We all know that navigating compensation is something of a rollercoaster nowadays. Between base salaries, bonus/commission programs, stock options or RSUs, and all the other kinds of benefits, it can get quite complicated!
One of the key parts of any P&C professional’s job is to be able to clearly communicate your own compensation philosophy to potential, current, and future employees.
Every organization’s compensation philosophy should reflect, and be strongly tied to, its values, employee value proposition, and market standing.
This is why it’s important for all P&C professionals and managers to thoroughly understand what a compensation philosophy is and how to craft one.
This step-by-step guide is meant for P&C professionals crafting their first-ever compensation philosophy, or those wanting to update/solidify their current one.
- What is a compensation philosophy
- Benefits of a compensation philosophy
- Compensation strategies
- Steps to creating a compensation philosophy
- Examples of compensation philosophies
What Is A Compensation Philosophy?
Compensation philosophy refers to the organization's approach and standing on how they reward their employees for work and how work should be done. Having a clear and documented philosophy will help you define and strategize for talent at any stage of the employee life cycle.
Your compensation philosophy should be unique to your organization and tied to your values. Given that companies grow and change over time, you should build in the practice of regularly revisiting your compensation philosophy to make sure you’re still aligned with those.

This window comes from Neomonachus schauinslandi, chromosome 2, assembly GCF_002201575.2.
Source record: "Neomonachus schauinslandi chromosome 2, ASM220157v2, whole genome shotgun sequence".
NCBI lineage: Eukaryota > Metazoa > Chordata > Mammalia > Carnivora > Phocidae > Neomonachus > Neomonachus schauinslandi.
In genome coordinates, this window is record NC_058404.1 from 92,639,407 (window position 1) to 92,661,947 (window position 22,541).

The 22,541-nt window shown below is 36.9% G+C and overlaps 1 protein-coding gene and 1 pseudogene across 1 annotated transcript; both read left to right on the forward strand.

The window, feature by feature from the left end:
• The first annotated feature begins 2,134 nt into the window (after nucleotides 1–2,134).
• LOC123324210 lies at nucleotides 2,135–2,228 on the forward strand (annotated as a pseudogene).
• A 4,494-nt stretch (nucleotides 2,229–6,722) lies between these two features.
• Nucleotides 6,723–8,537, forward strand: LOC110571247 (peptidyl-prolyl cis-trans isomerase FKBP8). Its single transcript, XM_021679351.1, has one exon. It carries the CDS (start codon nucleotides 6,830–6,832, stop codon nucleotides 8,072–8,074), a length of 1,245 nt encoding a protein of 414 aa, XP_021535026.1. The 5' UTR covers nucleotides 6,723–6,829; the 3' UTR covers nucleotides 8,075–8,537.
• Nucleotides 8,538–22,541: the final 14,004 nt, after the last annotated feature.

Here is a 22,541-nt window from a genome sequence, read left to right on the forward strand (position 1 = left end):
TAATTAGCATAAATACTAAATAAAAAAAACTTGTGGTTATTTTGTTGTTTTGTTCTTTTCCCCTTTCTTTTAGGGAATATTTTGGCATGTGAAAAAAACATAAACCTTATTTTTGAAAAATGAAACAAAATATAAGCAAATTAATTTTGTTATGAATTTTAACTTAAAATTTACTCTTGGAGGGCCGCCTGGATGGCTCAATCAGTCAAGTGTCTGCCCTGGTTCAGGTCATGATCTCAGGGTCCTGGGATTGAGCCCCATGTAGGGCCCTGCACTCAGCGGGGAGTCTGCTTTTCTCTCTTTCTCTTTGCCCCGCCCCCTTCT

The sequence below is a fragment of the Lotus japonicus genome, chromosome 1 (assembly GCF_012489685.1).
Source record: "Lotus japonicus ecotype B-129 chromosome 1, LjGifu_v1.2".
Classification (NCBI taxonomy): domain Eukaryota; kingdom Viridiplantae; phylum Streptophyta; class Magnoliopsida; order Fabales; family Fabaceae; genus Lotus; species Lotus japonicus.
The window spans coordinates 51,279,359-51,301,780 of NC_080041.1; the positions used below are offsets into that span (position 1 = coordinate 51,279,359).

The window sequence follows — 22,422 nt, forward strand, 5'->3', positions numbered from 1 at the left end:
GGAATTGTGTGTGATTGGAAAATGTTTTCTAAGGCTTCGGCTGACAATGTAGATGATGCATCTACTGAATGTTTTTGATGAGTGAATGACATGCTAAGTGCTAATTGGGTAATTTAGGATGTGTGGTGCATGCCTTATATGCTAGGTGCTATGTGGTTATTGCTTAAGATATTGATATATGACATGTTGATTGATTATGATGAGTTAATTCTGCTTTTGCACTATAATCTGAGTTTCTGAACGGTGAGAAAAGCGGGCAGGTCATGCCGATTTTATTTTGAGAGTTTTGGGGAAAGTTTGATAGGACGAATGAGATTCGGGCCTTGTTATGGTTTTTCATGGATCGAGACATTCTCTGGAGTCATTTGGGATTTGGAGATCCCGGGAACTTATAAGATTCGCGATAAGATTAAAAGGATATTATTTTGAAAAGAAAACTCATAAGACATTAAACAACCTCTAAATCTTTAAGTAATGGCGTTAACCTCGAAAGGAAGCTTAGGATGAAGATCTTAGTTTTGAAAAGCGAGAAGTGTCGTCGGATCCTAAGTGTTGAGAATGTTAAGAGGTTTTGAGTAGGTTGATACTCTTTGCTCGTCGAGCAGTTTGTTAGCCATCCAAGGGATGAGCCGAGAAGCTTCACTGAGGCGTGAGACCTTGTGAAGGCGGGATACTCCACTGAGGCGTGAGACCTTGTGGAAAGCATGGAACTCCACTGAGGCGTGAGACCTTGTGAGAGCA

Employees are looking at an increasing number of factors when joining organizations: competitive salaries, non-traditional benefits (flexibility, hybrid workplace), opportunities for professional development, and culture (inclusivity, community, mission).
Defining and documenting your compensation philosophy (or total rewards package) will help attract, retain, and develop the talent you need in order to continue to grow in this competitive market.
How can a compensation philosophy benefit your organization?
Having a defined compensation philosophy has a waterfall effect: ambiguity and lack of transparency decrease, employees' morale increases, and productivity and trust will get a boost.
Let’s dive deeper and explore two distinct areas of the employee life cycle and how those are affected by having a defined compensation philosophy.
1. Attracting Talent
Now more than ever, employees are seeking transparency from organizations. One detail people are increasingly caring about is listing the pay band in job descriptions. Job listings that state salary receive on average 10% more applicants.
This number might seem small but, in reality, it’s a huge time saver for organizations. Not only will it increase the number of applicants for your roles, but you’re also more likely to close a candidate that is already in agreement with your salary range.
Citing the pay range from the beginning creates a sense of trust. Additionally, this will benefit your internal equity and help keep it controlled.
Compensation is part of your employer value proposition (EVP). When your compensation philosophy is shared with prospective employees, they make an informed decision on their alignment with the company and their future with it.
Sharing this information during the recruitment process increases your chances of hiring people that are aligned with your organization and increases the quality of your hires
2. Retaining Talent
An important part of retaining talent is ensuring there is pay equity across the organization. Pay equity means you’re ensuring equal pay across your organization i.e. paying employees the same when their responsibilities are identical.
Research suggests that Gen Z/millennials are more likely to talk to their peers about compensation. Get ahead of the curve and create an environment where people feel comfortable with their salary grade and why they’re getting that pay.